BOOK REViEW: Steeple Chasing, Peter Ross

Just finished this. Parts of it are wonderful five star fare. But I have to note that it has a few characteristics that irk me slightly. We’ll get to that later.

The first thing to say is that I’m definitely a ‘church crawler’. A term coined – acc. to author Peter Ross in this book – by poet and church lover, John Betjeman. It’s almost an addiction with me.

But, to the book. Some chapters, such as those on the Great Fire and The Blitz, and the one about Cats, were – for me at least – pure unadulterated pleasure. Others – a rather large one titled ‘Wen’, perhaps most notably – bounce around rather more variably.

If you love churches, and especially a certain kind of church – not so much the Friends’ Meeting Houses of the Quakers, or Baptist Chapels, rather the High Anglican, and Catholic, etc. – then this is almost a no-brainer. Get a copy, read it, enjoy it!

But it’s possibly in the books attempts to cast it’s net so wide, in the human aspects, rather than the bricks, wood and glass, and the earnest and constant display of erudition, that it feels almost like it is trying too hard.

It doesn’t feel quite as relaxed as the prose style appears to signal. And it appears to partake of that contemporary non-fiction need to tick as many boxes as possible. I think I like the old fashioned unashamed this is me/my style way.

The author.

Even the way chapters or sub-sections start with what feels very like a fiction writer’s style of momentary immersion (examples) smacks of a trend in modern writing.

But I feel rather Grouch like, saying all of this! Overall I thoroughly enjoyed this book.

Coming at it, as I do, from a secular point of view (I was bought up ‘in faith’, but – possibly as with Ross? – moved on from it pretty swiftly), I’m somewhat relieved to hear how often the author encounters fellow secular church worshippers.

But I’m ambivalent about his softly, softly stance on the possible dissonance between secular aesthetes and connoisseurs, and more conventionally conformist believers. And I’m unsure as to the need to take in all comers; it’s that ticking all the boxes/covering all the bases thing again.

My biggest surprise and complaint, however, is that the churches themselves often seem to play second fiddle to the ‘talking heads’. For one thing, I think this book would definitely benefit from more and better pictures. So much of what one falls in love with in and around old churches is visual and sensory.

Ross does make a point of saying that, for him, a large part of the interest churches have is the human history they speak of. Maybe there I diverge from him a little? But, interestingly, he frequently alludes to the best experiences being when alone in churches; I totally agree. But that kind of runs counter to his human interest thread.

Also available in bearded mode.

Also, whilst I agree that churches are indeed a reflection of huge wellsprings of human life and endeavour, they are almost like plainsong: a blending of many voices into anonymous wholes.

My own brand of secular aesthetic love of churches kind of turns away from folk, at least as it manifests in me personally. I’m minded of the Samuel Beckett line ‘beyond the fatuous clamour, the silence…’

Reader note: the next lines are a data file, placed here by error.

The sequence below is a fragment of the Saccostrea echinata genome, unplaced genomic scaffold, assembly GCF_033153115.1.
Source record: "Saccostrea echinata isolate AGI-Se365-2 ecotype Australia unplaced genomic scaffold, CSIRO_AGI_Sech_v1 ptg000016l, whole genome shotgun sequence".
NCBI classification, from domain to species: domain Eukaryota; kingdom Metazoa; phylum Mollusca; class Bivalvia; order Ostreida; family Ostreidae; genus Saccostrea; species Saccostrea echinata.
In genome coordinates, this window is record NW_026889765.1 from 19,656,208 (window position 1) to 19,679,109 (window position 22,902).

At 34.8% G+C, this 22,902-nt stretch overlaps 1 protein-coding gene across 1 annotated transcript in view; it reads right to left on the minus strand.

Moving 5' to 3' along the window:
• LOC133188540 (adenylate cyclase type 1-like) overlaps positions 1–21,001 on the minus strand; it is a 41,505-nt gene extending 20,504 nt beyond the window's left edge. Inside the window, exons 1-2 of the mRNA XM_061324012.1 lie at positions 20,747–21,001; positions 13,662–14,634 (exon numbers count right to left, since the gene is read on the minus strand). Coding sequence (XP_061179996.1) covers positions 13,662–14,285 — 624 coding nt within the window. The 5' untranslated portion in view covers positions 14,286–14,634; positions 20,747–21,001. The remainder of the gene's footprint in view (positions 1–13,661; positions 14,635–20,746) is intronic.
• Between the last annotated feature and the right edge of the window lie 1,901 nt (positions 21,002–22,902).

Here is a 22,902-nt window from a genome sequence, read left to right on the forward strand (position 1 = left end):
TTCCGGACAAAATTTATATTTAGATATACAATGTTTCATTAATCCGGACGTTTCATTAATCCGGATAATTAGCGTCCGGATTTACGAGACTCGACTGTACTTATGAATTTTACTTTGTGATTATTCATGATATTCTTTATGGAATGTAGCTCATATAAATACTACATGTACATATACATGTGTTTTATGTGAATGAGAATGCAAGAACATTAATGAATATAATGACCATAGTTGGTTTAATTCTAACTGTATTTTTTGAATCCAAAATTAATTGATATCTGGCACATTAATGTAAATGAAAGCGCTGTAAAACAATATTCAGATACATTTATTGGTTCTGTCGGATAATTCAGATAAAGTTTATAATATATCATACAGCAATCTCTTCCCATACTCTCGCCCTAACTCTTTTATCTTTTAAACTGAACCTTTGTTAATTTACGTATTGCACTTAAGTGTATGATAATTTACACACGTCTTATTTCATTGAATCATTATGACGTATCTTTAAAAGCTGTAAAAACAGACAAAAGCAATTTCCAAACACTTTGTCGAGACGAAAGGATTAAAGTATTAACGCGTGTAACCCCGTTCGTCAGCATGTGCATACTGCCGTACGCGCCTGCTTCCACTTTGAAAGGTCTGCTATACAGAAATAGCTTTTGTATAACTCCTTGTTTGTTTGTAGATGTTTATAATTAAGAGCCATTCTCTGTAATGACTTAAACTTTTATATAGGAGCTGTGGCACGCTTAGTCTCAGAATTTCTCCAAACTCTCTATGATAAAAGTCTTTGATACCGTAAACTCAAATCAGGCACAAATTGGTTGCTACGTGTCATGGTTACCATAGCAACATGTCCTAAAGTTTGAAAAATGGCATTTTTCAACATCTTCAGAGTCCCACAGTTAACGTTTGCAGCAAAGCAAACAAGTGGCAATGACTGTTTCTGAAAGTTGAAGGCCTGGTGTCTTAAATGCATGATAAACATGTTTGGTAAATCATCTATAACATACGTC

The next words in that quote – ‘of which the universe is made’ – then take me back to the title of another book, about a sacred building, Universe of Stone (a work about Chartres Cathedral, that I own but haven’t read just yet!).

So, undoubtedly there are all these connections, which Ross elucidates and celebrates. But some of these resonate more, some less, with me. And I’m drawn more to the silent creations of art and architecture, than the Babel of particular human stories.

So, as already noted, I’d definitely recommend this book to lovers of old churches. But as you can see, I have caveats and reservations.

Another of these, one that strikes me quite forcibly as I try to wind up this review, is something that also affects my ability to enjoy Stately Homes.

Also by Ross. Looks worth reading.

These imposing edifices, just like castles and palaces (and all three of these types of buildings share certain features) are also part of a history of colonisation and oppression; dominance and control; exploitation and subjugation.

And the final and additional chapter of this paperback edition, which concerns royalty and churches, with Westminster Abbey as a nexus around the death of Liz and coronation of Chuck, troubles me on this subject, with the complete omission of any reference to that side of the history of churches.

I think one of the reasons I can and do enjoy churches the way that I do is predicated on their fall from dominance. That creates a safe neutral space for my secular enjoyment of these powerful buildings.

There’s a whole and much bigger ‘universe of stone’, which most of us are forced to live in, that is pretty grotesquely ugly, in it’s banality, to which most of us are subjected for almost all of our lives. The squalid brutal ugliness of much utilitarian architecture in contemporary society. The sort of stuff that prompts Grayson Perry to say (mistakenly, in my view) that ‘Democracy has bad taste’.

Like Stately Homes and Royal Palaces, churches have played a big part in a history of control and dominance. ‘God and my right’, we see in them, over and over. That’s an aspect of churchology not really addressed here. And this book is a bit poorer for that lacunae, to my mind.

It’s strange for me, this review. I loved this book. Ok, I have a few criticisms. But what’s doing my head in a bit is that my review seems dominated by the latter, rather than the former. But there you go!

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